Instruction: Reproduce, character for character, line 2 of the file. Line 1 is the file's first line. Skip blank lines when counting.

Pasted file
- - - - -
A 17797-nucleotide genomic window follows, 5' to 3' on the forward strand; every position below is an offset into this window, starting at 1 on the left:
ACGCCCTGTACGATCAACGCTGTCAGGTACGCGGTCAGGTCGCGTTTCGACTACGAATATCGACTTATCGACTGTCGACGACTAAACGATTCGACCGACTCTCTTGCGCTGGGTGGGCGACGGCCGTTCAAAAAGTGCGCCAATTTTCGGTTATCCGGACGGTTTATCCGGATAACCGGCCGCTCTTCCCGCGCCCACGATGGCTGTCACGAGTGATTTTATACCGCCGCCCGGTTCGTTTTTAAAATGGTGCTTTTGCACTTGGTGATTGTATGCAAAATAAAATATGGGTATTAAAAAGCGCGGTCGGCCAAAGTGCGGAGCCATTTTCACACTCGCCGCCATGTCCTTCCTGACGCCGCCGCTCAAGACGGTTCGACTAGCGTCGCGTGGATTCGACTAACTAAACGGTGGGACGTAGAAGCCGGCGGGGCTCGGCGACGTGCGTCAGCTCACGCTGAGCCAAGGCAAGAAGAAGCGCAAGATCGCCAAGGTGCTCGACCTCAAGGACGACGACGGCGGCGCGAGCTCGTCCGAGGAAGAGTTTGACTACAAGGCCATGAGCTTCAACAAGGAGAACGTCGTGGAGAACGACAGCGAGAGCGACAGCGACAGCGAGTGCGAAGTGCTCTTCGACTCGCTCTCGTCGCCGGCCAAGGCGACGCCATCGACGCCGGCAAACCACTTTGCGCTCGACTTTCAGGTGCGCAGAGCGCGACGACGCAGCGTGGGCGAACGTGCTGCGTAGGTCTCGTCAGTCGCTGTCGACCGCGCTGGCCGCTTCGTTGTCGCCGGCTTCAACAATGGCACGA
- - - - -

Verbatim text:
ACGCCCTGTACGATCAACGCTGTCAGGTACGCGGTCAGGTCGCGTTTCGACTACGAATATCGACTTATCGACTGTCGACGACTAAACGATTCGACCGACTCTCTTGCGCTGGGTGGGCGACGGCCGTTCAAAAAGTGCGCCAATTTTCGGTTATCCGGACGGTTTATCCGGATAACCGGCCGCTCTTCCCGCGCCCACGATGGCTGTCACGAGTGATTTTATACCGCCGCCCGGTTCGTTTTTAAAATGGTGCTTTTGCACTTGGTGATTGTATGCAAAATAAAATATGGGTATTAAAAAGCGCGGTCGGCCAAAGTGCGGAGCCATTTTCACACTCGCCGCCATGTCCTTCCTGACGCCGCCGCTCAAGACGGTTCGACTAGCGTCGCGTGGATTCGACTAACTAAACGGTGGGACGTAGAAGCCGGCGGGGCTCGGCGACGTGCGTCAGCTCACGCTGAGCCAAGGCAAGAAGAAGCGCAAGATCGCCAAGGTGCTCGACCTCAAGGACGACGACGGCGGCGCGAGCTCGTCCGAGGAAGAGTTTGACTACAAGGCCATGAGCTTCAACAAGGAGAACGTCGTGGAGAACGACAGCGAGAGCGACAGCGACAGCGAGTGCGAAGTGCTCTTCGACTCGCTCTCGTCGCCGGCCAAGGCGACGCCATCGACGCCGGCAAACCACTTTGCGCTCGACTTTCAGGTGCGCAGAGCGCGACGACGCAGCGTGGGCGAACGTGCTGCGTAGGTCTCGTCAGTCGCTGTCGACCGCGCTGGCCGCTTCGTTGTCGCCGGCTTCAACAATGGCACGA